April 2020: Crystal Stiles

Florida Power & Light Company (FPL) launched 35 Mules to spur innovations in energy, water and energy-adjacent fields. What impact do you think the innovation hub will have on economic development?

First, it is important to acknowledge that we’re going through a challenging time with COVID-19. This pandemic is changing the landscape of economic development. With that in mind, the goal for 35 Mules is to continuously support economic development efforts and businesses of all shapes and sizes in Florida. We want to jump-start entrepreneurial dreams – developing bold ideas into Florida businesses.

Florida is consistently ranked as one of the best places to start a business. And, thousands of technology companies call Florida home for good reason. With world-class universities – like Florida Atlantic University, Florida International University and University of Miami – churning out graduates with the skills to immediately enter innovative workspaces, tech companies have every reason to set up shop in Florida once they graduate from the 35 Mules program.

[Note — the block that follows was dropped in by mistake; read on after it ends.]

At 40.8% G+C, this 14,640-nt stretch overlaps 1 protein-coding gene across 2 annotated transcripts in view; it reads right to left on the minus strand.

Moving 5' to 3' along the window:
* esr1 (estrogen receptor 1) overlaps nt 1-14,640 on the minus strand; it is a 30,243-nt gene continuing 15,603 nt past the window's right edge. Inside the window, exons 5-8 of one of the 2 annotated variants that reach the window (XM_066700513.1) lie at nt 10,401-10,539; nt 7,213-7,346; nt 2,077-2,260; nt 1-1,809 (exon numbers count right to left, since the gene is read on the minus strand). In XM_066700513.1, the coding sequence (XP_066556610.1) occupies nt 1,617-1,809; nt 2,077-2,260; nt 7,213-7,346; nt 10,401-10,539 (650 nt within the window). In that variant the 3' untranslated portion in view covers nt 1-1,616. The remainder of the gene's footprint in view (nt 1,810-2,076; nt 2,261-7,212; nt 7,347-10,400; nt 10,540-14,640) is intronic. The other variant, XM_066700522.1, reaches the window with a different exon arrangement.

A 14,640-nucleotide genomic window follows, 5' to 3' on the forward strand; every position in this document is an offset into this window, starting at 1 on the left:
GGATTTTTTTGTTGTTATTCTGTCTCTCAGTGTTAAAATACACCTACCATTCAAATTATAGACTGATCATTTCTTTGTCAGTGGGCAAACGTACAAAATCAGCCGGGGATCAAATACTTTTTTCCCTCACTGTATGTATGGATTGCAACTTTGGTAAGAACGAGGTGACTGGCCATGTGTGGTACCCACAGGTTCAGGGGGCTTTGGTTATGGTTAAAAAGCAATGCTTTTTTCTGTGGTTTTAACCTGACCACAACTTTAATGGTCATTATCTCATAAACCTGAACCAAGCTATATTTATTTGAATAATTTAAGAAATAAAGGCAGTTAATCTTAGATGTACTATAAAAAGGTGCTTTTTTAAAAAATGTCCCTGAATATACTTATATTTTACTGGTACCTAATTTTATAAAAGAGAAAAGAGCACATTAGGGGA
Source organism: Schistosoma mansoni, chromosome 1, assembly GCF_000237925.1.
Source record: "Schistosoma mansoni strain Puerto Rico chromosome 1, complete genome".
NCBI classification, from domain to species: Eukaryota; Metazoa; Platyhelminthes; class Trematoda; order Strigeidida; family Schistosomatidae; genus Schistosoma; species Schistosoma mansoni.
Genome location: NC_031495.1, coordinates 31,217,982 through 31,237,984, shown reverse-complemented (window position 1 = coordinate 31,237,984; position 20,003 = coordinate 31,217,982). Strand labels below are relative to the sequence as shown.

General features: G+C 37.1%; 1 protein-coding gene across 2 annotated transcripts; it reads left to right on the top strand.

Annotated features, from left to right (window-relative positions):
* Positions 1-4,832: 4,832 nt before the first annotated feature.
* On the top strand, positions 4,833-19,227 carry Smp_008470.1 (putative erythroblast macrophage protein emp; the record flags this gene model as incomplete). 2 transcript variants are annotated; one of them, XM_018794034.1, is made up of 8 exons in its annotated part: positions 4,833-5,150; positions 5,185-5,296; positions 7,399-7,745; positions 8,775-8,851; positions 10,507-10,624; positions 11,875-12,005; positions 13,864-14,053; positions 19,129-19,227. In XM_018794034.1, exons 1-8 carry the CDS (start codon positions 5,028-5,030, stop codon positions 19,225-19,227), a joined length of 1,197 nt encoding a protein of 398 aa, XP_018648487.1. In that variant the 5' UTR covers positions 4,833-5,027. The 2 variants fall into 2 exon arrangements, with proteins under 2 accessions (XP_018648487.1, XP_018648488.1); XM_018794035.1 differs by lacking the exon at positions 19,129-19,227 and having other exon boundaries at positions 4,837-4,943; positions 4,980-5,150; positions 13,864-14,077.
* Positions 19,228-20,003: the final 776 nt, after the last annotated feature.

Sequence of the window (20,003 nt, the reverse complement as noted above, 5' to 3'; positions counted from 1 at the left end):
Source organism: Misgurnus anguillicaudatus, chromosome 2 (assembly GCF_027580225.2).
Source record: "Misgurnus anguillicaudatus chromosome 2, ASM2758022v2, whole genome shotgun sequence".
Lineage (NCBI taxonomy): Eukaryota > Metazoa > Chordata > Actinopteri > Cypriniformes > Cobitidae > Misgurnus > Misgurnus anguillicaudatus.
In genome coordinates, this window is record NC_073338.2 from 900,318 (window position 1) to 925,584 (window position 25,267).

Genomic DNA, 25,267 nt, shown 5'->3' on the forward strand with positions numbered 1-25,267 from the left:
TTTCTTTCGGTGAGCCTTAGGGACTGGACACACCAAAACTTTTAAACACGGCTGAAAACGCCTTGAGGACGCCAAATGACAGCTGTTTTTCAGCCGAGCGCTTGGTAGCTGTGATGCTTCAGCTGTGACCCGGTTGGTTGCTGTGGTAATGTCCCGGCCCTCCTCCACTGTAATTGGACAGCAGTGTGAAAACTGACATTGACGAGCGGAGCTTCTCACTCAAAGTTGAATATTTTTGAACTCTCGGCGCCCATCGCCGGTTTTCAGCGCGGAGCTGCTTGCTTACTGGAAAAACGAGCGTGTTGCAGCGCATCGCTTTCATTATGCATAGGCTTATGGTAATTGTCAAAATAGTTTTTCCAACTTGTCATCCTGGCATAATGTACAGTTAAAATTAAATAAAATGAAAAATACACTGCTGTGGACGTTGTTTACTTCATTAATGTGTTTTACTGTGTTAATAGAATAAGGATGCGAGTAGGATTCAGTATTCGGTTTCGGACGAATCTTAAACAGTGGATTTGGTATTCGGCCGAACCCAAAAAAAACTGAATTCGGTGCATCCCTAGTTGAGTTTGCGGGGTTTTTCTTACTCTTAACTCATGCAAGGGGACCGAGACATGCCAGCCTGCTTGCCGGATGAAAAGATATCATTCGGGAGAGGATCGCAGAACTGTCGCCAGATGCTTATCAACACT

A win in our minds would be that at the end of the 12-18 months that the startups are with us at our Juno Beach campus, they are ready to move on to the next step, perhaps pitching investors for funding, commercializing a product and gaining customers and growing their business right here in the Sunshine State.

35 Mules is centered on entrepreneurship with the idea of developing bold ideas into Florida businesses.  Where did the idea of the program stem from?

35 Mules takes us back to our history of how FPL and our parent company NextEra Energy started. In 1925, a very unlikely patchwork of enterprises combined to form the precursor to NextEra Energy, including an ice plant, a sponge fishing boat and 35 mules.